Best Spinners for Steelhead: The Ultimate Guide
Steelhead aren’t talked about that much compared to salmon or other species of trout. Everyone is focused on catching something bigger or something easier to catch. But for those fishermen in the know, steelhead are a blast to catch – especially with spin casting gear. So what are the best spinners for steelhead?
Glad you asked! In this article, we’ll divulge our top 7 best spinners for steelhead. These spinners work in all seasons, with some spinners working better in the winter and others better in the summer. We’ll cover exactly which colors you should for each, as well as share some general tips on how to fish for steelhead.
So strap in, grab your laptop or phone, and get ready to learn what the best spinners for steelhead are!
In a Hurry? Here’s Our Top Picks
The 7 Best Spinners for Steelhead
The Blue Fox Vibrax spinner is our best spinner for steelhead, hands down. We’ve caught more steelhead spin casting with this lure than any other spinner. The spinning action combined with the vibrations the lure makes while swimming through the water proves irresistible to all sizes of steelhead.
It’s also a great lure to have in your tackle box for many species of fish. Pick the white, light blue, or green colored lures. You really can’t go wrong with the Blue Fox Vibrax spinner!
Coming in at a close second on our list is the Panther Martin FishSeeUV Salmon & Steelhead Spinning Lure. This spinning lure was specifically designed with steelhead in mind! It’s built a bit heavier and larger than similar spinning lures to allow you to cast it further distances where big steelhead may be hiding.
It also comes with a colorful rooster tail to cover up the big treble hook. The added bright colored salmon egg on the body proves irresistible to hungry and territorial steelhead. We recommend fishing either the pink or chartreuse colorways for steelhead.
The Yakima Bait Wordens Original Rooster Tail Lure is another timeless classic for steelhead spinning lures. Its sleek design allows you to cast it far even in the smaller young steelhead or cutthroat trout sizes.
If your Blue Fox or Panther Martin FishSeeUV Salmon & Steelhead spinners aren’t getting any bites, we often switch to a Yakima Bait Wordens Original Rooster Tail Lure. Our favorite colors are light pink and light green as well as silver for steelhead.
If you’re looking to get several spinners for steelhead at once and save some money, we recommend going for the Mepps K7 Alaska Bonanza Kit. The Mepps K7 Alaska Bonanza Kit comes with six steelhead sized spinners all in steelhead friendly colors. Red, pink, and orange all do wonders when fishing for steelhead no matter the season.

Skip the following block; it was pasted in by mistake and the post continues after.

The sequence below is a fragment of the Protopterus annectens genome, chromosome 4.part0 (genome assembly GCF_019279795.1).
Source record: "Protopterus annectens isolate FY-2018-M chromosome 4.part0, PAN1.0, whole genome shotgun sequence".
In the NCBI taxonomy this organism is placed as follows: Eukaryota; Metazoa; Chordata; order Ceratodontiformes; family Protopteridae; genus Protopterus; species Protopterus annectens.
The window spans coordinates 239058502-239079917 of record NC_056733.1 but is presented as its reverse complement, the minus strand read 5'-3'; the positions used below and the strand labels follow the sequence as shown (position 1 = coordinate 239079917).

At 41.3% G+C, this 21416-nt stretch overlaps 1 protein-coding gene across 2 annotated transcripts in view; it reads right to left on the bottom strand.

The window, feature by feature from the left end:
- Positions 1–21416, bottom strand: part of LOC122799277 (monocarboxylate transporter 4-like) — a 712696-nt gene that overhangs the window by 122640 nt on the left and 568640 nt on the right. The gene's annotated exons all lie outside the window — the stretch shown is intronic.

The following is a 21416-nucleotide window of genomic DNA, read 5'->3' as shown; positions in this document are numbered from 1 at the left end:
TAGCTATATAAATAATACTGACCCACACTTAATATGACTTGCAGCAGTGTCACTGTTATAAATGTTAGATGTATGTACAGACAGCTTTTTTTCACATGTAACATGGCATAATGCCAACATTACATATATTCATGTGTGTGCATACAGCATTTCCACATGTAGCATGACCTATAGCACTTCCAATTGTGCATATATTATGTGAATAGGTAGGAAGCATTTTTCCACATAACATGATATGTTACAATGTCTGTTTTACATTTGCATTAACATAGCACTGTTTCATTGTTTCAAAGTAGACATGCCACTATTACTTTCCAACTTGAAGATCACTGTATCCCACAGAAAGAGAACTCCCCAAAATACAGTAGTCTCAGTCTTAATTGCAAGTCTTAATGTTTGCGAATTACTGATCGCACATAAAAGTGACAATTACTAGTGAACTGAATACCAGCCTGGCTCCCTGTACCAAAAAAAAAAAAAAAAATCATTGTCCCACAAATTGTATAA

The other great thing about the Mepps K7 Alaska Bonanza Kit is that the spinners come with single hooks. Some regions and fisheries require steelhead lures to only have single hooks, which makes these lures unique. They might not have as high a hook up rate as treble hooks, but you won’t have to switch them out if you’re fishing in a protected region.
We would be remiss if we didn’t include another classic Panther Martin lure on our list of best spinners for steelhead! The Panther Martin Deluxe Fly Spinning Lure is an old school classic and does great against all sizes of steelhead.
We recommend getting the brown and trout colored spinners as well as the silver and gold for summertime fishing. One-eight ounce and up are the best sizes for steelhead.
Another great option if you’re looking to buy several lures at once, the Blue Fox Flash Spinner Kit in the one-fourth ounce size is perfect for medium-sized steelhead. We love fishing these lures close to the ocean for steelhead that come into the estuaries of rivers.
The extra flash of these lures works particularly well with steelhead that still spend some of their time in the ocean. The Blue Fox Flash Spinner Kit simulates a flashing baitfish in the water which steelhead can’t resist.
If the other types of spinners don’t do it for you, you can always go with a Panther Martin Classic Spinning Lure. The Panther Martin Classic Spinning Lure is slightly stockier than the Yakima Rooster Tail spinners and the Panther Martin FishSeeUV Salmon & Steelhead Spinning Lure, which makes it a great option when fishing for smaller steelhead.
For summertime steelhead fishing, get it in silver or gold. For wintertime fishing, get it in light green with black dots or white with green dots.
How Do You Fish Spinners for Steelhead?